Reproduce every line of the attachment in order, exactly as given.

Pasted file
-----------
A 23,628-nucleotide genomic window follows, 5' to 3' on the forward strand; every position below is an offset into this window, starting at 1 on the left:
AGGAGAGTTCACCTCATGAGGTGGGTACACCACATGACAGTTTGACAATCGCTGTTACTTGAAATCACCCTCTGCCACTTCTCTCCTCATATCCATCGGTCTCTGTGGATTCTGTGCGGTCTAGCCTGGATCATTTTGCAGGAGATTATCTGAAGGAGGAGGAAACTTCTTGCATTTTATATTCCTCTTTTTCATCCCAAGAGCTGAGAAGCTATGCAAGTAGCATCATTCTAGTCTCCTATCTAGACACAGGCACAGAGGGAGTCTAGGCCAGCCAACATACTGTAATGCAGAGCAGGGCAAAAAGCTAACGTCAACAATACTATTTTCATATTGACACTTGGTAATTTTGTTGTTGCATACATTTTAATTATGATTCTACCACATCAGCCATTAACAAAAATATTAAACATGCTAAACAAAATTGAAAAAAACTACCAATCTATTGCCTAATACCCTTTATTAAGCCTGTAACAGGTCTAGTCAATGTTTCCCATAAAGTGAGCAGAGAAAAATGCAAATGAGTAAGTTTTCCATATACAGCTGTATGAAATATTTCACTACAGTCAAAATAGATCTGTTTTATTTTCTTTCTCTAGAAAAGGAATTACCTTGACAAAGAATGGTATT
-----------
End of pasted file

A 23,628-nucleotide genomic window follows, 5' to 3' on the forward strand; every position below is an offset into this window, starting at 1 on the left:
AGGAGAGTTCACCTCATGAGGTGGGTACACCACATGACAGTTTGACAATCGCTGTTACTTGAAATCACCCTCTGCCACTTCTCTCCTCATATCCATCGGTCTCTGTGGATTCTGTGCGGTCTAGCCTGGATCATTTTGCAGGAGATTATCTGAAGGAGGAGGAAACTTCTTGCATTTTATATTCCTCTTTTTCATCCCAAGAGCTGAGAAGCTATGCAAGTAGCATCATTCTAGTCTCCTATCTAGACACAGGCACAGAGGGAGTCTAGGCCAGCCAACATACTGTAATGCAGAGCAGGGCAAAAAGCTAACGTCAACAATACTATTTTCATATTGACACTTGGTAATTTTGTTGTTGCATACATTTTAATTATGATTCTACCACATCAGCCATTAACAAAAATATTAAACATGCTAAACAAAATTGAAAAAAACTACCAATCTATTGCCTAATACCCTTTATTAAGCCTGTAACAGGTCTAGTCAATGTTTCCCATAAAGTGAGCAGAGAAAAATGCAAATGAGTAAGTTTTCCATATACAGCTGTATGAAATATTTCACTACAGTCAAAATAGATCTGTTTTATTTTCTTTCTCTAGAAAAGGAATTACCTTGACAAAGAATGGTATT